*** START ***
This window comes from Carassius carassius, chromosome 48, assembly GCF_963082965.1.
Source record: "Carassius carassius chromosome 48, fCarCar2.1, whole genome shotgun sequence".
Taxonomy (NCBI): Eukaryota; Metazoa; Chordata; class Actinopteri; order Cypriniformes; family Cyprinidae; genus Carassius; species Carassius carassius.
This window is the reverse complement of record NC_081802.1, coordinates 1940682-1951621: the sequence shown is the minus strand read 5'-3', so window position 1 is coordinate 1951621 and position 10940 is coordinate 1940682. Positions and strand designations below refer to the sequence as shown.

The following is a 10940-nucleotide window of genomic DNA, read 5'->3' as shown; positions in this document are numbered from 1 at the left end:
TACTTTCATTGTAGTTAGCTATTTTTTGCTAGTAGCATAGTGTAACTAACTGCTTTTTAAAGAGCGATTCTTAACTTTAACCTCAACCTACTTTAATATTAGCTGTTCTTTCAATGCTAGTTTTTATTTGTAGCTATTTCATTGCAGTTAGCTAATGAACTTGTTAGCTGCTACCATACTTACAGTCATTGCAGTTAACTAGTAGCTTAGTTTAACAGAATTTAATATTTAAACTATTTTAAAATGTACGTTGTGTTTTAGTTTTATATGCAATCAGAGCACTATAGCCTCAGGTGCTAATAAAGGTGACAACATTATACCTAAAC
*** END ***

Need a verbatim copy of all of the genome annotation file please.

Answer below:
This window comes from Carassius carassius, chromosome 48, assembly GCF_963082965.1.
Source record: "Carassius carassius chromosome 48, fCarCar2.1, whole genome shotgun sequence".
Taxonomy (NCBI): Eukaryota; Metazoa; Chordata; class Actinopteri; order Cypriniformes; family Cyprinidae; genus Carassius; species Carassius carassius.
This window is the reverse complement of record NC_081802.1, coordinates 1940682-1951621: the sequence shown is the minus strand read 5'-3', so window position 1 is coordinate 1951621 and position 10940 is coordinate 1940682. Positions and strand designations below refer to the sequence as shown.

The following is a 10940-nucleotide window of genomic DNA, read 5'->3' as shown; positions in this document are numbered from 1 at the left end:
TACTTTCATTGTAGTTAGCTATTTTTTGCTAGTAGCATAGTGTAACTAACTGCTTTTTAAAGAGCGATTCTTAACTTTAACCTCAACCTACTTTAATATTAGCTGTTCTTTCAATGCTAGTTTTTATTTGTAGCTATTTCATTGCAGTTAGCTAATGAACTTGTTAGCTGCTACCATACTTACAGTCATTGCAGTTAACTAGTAGCTTAGTTTAACAGAATTTAATATTTAAACTATTTTAAAATGTACGTTGTGTTTTAGTTTTATATGCAATCAGAGCACTATAGCCTCAGGTGCTAATAAAGGTGACAACATTATACCTAAAC